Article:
Horseplay in the workplace or Hammer it home

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Employers are liable for the actions of their employees carried out in the course of employment

Author: Roxanne Bradley
Published:
Reading time: 3 minutes

This article is 6 years old.

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Recently, a court refused to allow an appeal by an employee who was hit on the head by a thrown hammer. He was denied compensation from the employer and as such put in an appeal.

In the case of Christopher Somerville v Harsco Infrastructure Limited 2015, Mr Somerville had been injured whilst working for scaffolding firm Harsco Infrastructure Ltd (HI). Mr Somerville was in the yard checking scaffolding boards when he was struck on the head by a hammer. Mr Somerville was then off work for three days after the incident and suffered from dizziness, nausea and headaches. He then attempted to claim compensation from HI for the injuries he suffered.

Mr Somerville happened to be in the wrong place at the wrong time which led to him being struck by the hammer.  Two other employees were in the yard and were engaged in “banter”. Stanley Smith, the Yard and Transport Manager was one of the employees in question. The banter concerned who would be sent to collect rolls for the morning break. As Stanley Smith walked back to his office as the banter continued, he shouted in response to remarks made by his colleague “I will teach you to speak to your manager like that” and picked up a claw hammer and threw it. This resulted in Mr Somerville being hit on the head.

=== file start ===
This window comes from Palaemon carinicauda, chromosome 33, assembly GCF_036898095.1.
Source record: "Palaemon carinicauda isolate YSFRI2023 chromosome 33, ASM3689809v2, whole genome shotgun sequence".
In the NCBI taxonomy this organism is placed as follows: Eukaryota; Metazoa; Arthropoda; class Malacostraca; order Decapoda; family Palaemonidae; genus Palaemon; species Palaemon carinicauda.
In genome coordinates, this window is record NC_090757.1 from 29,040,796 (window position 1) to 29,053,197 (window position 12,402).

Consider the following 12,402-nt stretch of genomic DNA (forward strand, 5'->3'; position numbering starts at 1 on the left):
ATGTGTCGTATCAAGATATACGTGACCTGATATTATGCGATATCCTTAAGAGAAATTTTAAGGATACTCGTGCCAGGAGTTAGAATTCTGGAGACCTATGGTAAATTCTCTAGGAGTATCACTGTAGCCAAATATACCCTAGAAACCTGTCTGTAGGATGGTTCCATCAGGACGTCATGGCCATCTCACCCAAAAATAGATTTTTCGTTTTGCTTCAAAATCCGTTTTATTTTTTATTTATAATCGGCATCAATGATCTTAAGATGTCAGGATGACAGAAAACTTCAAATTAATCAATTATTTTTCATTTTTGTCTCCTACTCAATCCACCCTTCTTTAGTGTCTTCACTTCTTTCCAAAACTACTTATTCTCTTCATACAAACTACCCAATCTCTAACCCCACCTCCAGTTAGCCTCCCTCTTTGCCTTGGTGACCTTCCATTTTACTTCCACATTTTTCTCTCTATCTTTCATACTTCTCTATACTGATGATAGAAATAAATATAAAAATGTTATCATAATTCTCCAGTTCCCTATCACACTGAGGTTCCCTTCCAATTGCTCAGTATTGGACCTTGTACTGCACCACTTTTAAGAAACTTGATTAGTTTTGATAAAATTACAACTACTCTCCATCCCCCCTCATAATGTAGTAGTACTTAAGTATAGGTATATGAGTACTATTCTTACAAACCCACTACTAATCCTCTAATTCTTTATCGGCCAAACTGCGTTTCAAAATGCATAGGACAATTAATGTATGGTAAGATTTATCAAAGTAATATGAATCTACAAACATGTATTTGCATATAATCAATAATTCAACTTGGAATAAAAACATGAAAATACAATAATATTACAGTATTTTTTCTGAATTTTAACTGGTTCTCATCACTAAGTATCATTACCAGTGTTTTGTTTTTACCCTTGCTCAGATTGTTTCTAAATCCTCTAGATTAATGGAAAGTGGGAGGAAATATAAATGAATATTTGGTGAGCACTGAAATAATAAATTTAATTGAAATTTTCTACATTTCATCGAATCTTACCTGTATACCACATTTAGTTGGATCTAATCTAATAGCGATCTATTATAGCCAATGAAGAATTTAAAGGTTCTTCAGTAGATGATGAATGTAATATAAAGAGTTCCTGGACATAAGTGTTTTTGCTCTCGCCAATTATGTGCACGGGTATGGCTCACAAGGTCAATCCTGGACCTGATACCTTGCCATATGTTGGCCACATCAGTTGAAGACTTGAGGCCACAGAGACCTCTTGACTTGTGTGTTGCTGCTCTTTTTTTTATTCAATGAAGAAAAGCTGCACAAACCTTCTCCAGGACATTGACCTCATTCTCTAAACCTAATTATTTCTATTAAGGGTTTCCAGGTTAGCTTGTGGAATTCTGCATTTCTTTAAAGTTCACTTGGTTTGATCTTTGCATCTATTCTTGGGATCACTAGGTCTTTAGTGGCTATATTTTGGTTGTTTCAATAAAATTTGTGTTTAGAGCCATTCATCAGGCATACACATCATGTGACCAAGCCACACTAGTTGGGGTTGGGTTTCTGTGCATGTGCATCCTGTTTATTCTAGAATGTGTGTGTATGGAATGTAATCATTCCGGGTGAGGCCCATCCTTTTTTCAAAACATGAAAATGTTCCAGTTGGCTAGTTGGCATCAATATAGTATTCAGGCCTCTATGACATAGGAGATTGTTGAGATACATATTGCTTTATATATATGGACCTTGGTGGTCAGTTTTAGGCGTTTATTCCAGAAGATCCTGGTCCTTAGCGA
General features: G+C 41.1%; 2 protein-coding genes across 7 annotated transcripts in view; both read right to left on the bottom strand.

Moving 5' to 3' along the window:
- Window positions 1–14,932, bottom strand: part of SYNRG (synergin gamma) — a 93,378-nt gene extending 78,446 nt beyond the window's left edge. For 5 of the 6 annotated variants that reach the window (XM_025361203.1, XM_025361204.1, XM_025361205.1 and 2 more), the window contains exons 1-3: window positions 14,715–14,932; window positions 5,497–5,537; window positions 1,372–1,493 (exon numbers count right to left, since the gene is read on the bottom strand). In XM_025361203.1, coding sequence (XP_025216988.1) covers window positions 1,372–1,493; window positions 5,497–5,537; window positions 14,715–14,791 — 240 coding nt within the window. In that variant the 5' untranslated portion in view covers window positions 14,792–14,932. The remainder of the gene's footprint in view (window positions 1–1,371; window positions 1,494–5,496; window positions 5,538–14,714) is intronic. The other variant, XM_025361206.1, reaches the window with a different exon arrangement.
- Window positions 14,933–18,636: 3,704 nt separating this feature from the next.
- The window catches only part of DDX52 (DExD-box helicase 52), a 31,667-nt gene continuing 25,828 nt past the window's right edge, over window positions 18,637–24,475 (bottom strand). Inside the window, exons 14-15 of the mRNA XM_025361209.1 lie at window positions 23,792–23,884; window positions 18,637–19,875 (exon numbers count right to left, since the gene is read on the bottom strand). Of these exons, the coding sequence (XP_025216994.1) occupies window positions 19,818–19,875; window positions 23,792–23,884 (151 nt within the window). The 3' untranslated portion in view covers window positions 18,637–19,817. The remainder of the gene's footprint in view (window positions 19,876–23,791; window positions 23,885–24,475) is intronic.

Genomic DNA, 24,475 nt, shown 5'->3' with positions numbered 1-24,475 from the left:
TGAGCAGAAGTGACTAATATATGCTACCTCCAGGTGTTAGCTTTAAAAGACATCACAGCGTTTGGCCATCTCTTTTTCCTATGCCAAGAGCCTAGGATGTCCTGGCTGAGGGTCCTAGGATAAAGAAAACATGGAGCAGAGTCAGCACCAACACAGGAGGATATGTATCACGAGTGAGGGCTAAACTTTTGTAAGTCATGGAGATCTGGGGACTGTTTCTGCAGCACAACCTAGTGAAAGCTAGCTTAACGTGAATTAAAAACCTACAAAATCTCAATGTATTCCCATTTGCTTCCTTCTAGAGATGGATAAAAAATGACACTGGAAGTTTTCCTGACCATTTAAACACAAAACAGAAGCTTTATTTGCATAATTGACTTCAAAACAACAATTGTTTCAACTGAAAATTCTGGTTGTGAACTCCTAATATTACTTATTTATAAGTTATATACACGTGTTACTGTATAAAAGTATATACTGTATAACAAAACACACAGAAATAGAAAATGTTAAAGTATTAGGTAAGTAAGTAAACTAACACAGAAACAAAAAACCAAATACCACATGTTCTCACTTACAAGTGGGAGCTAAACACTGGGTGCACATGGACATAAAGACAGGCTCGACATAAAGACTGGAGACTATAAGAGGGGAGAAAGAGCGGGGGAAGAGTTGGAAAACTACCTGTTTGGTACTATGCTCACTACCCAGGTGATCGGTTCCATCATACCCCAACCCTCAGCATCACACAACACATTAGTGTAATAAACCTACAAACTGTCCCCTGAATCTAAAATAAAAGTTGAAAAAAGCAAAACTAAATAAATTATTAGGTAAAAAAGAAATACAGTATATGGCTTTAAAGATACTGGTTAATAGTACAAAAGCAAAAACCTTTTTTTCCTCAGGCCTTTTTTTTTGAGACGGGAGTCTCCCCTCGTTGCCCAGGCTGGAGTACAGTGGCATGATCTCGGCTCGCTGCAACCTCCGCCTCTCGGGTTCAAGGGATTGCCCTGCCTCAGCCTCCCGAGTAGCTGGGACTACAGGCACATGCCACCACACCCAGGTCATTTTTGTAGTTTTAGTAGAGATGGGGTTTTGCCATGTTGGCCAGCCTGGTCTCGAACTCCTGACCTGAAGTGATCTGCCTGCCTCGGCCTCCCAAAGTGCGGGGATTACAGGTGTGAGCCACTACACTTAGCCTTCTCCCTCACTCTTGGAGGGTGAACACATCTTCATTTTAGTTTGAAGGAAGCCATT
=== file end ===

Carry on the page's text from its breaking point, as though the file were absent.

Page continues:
So is the employer vicariously liable? (Employers are liable for the actions of their employees carried out in the course of employment).

The incident appears to be work related, the hammer was work equipment which was owned by the company and it occurred on the company’s premises during working hours. These all point to HI being responsible for the injuries. However, the first hearing was dismissed on the basis that the event was not closely connected to Stanley Smith’s employment.

Although Mr Somerville’s lawyer tried to argue as Stanley Smith used the words “your manager”, this showed that he was acting in his supervisory role although it was carried out recklessly. However the Sheriff Principal at the appeal hearing concluded that the words in question were simply light hearted banter and was not carried out in the course of Stanley Smiths employment, the appeal was therefore refused.

It is important to remember, although you may not be liable for every wrongful act committed in work time by your staff, if horseplay is a common occurrence, which management should be aware of, you could be responsible for the consequences.

Make it clear within your work Health and Safety policy or employee safety rules that horseplay will not be tolerated and if it does occur then apply your disciplinary procedure!

For advice on health and safety or disciplinary procedures Lawgistics members can contact the legal team.

Roxanne Bradley

Legal Advisor

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